on 8 August 2009
The book's subtitle explains its raison d'être: why was Ireland so poor for so long? Drawing on the work of the American political scientist Mancur Olson, Garvin argues that the economic and social reforms necessary for Ireland to become a rich country were stymied for over thirty years by a `blocking coalition' of interest groups, including the Catholic Church, the trade unions, the medical establishment, the Irish language lobby, and employers' organizations. The Church feared that economic growth would precipitate a more liberal, and therefore, pagan culture. The trade unions were more interested in the redistribution of a small economic pie than supporting reforms to increase the size of that pie. Seemingly, purely for reasons of status, the medical establishment supported the Church in its efforts to prevent state involvement in the provision of health care, while the Irish language lobby ensured that more and more school time was devoted to Irish - at the expense of economically useful technical education - in a futile and ineffective attempt to revive the language. Employers' organizations, which mainly represented small family shops, were obsessed with preventing `unfair' (a catch-all term) competition from large department stores. The activities of this `blocking coalition' were broadly supported by the populace, who, riddled with deference, seemed to accept that Ireland would always be a poor little country. Meanwhile, politicians, many of whom were cultural nationalists, wanted Ireland to be a Catholic, traditional and idealist land, rather than (the only alternative apparently) a pagan, modern and materialistic one.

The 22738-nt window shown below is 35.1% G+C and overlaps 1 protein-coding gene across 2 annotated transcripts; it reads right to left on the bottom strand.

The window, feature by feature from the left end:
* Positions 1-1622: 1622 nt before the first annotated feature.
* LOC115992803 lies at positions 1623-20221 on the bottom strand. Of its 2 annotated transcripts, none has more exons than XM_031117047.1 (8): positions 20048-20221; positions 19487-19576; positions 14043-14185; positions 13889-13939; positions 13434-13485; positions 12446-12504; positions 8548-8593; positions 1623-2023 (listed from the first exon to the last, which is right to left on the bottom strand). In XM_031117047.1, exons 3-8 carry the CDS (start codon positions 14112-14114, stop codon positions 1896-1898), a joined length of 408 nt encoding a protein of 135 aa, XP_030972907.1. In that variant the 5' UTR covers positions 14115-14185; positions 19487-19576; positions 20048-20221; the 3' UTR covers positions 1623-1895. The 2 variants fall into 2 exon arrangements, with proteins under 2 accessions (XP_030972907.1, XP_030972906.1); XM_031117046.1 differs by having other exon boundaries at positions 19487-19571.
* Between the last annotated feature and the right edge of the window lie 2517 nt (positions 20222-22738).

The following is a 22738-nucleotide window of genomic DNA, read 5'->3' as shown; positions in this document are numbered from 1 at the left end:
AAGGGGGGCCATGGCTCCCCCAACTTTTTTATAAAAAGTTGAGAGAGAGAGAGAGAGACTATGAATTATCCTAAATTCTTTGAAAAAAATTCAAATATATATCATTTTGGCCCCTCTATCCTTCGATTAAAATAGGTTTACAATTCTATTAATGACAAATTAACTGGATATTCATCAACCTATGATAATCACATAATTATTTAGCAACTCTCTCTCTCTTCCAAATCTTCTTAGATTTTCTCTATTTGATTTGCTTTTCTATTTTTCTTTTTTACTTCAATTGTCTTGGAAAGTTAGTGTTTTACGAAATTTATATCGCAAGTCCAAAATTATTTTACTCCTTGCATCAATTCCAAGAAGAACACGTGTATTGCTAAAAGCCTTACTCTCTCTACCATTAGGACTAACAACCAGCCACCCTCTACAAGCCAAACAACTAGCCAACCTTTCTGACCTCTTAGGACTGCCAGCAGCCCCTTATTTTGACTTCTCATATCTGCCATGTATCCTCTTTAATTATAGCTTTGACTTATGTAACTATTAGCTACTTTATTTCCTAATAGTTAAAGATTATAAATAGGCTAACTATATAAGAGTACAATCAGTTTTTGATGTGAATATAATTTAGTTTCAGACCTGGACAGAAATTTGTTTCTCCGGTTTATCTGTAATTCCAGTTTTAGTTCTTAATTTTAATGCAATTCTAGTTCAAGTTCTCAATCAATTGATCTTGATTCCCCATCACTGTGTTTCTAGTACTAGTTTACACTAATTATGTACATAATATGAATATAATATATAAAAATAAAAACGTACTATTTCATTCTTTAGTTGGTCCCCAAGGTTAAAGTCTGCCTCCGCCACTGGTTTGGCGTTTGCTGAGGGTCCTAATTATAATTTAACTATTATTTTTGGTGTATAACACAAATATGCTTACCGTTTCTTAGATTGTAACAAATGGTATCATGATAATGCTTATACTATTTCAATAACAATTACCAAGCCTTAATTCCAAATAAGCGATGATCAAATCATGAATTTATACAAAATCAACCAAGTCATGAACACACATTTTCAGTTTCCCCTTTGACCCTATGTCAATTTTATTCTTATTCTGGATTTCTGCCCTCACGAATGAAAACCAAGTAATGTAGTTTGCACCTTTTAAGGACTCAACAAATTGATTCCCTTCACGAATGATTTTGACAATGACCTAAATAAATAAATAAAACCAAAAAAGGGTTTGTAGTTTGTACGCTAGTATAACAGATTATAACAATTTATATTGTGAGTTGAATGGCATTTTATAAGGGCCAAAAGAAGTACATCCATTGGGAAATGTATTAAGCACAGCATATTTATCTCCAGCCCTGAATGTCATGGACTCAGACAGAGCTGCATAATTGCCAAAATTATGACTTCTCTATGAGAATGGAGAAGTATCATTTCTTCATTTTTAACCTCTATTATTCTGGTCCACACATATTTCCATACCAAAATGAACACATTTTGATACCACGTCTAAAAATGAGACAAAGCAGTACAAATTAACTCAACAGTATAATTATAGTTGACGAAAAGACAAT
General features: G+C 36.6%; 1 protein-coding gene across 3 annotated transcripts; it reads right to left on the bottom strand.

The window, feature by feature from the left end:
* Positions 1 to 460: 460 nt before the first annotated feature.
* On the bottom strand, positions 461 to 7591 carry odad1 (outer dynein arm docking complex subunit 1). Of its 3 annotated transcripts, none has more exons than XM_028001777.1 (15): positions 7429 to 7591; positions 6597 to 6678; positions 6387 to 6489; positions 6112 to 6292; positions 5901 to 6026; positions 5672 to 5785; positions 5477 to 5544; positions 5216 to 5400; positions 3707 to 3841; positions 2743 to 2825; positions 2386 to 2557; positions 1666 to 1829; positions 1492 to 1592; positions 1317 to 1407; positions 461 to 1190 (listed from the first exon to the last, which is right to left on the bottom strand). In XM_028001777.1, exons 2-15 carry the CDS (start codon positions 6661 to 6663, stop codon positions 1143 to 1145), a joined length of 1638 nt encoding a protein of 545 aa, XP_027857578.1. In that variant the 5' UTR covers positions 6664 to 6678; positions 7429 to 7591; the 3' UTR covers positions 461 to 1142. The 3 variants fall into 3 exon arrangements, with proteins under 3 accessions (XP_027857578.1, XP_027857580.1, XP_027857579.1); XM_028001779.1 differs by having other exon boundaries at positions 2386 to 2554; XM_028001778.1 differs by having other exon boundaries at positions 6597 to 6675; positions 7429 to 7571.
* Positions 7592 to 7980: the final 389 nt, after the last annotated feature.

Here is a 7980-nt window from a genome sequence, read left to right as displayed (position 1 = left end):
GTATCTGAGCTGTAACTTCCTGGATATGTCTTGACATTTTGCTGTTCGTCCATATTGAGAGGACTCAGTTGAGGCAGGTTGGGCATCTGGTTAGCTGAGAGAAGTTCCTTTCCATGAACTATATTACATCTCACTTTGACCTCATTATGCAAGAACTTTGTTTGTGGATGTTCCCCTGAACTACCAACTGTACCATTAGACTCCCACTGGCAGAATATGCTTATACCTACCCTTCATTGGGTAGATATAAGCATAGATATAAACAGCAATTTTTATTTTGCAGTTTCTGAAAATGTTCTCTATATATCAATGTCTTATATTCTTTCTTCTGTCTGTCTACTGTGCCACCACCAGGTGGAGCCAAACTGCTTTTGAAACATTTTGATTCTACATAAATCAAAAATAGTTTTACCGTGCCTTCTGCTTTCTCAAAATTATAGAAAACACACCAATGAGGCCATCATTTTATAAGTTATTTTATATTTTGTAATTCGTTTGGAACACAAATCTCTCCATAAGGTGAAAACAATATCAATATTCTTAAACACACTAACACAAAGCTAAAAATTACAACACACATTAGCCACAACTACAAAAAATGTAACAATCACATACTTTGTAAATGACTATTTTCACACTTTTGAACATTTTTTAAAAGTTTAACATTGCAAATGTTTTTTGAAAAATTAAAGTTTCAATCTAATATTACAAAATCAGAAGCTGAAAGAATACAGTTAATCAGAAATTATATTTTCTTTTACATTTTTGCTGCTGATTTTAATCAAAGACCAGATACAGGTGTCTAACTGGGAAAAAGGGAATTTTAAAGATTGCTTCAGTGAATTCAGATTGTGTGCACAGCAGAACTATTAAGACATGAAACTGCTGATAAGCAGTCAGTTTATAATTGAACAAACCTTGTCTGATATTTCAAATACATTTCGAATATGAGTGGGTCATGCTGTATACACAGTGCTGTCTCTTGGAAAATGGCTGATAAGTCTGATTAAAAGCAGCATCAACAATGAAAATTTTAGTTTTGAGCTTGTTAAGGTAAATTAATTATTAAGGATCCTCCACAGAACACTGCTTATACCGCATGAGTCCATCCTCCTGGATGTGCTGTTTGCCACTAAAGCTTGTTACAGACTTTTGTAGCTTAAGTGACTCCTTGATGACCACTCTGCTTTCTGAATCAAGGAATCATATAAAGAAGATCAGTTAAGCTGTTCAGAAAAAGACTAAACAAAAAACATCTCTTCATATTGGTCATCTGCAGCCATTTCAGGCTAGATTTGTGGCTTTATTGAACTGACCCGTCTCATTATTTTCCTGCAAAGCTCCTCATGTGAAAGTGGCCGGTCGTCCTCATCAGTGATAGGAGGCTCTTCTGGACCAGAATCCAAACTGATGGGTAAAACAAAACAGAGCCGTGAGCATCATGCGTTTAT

Nevertheless, argues Garvin, it was politicians, especially Fianna Fáil's Sean Lemass, who began implementing reforms, particularly with relation to economic and educational policy, that began Ireland's dalliance with modernity. Such a momentous break with tradition was motivated by the economic sclerosis of the mid-nineteen fifties, attested to by the high level of emigration. This contrasted unfavorably with the rest of Western Europe: even countries which had been defeated in the war were reveling in the unprecedented economic expansion of the `thirty golden years'. The Irish national project, it seemed, had failed. This new realism on the part of Ireland's political leadership was supported by an increasingly restive lay intellectuals, academics, and senior civil servants. What would have happened if such a volte-face had not been implemented? Garvin suggests the development of a 'post-de Valera `Peronisation' of the polity, with an anti-intellectual populist politics dismissing the ordinary wisdom of economic science in favour of an emotional redistributivism combined with a new explosion of Anglophobe irredentist nationalism. A vicious circle of populist irrationalism in political life might have driven the economy into free fall - the Republic of Ireland as a Latin American country, Europe's answer to Uruguay'. (p. 195)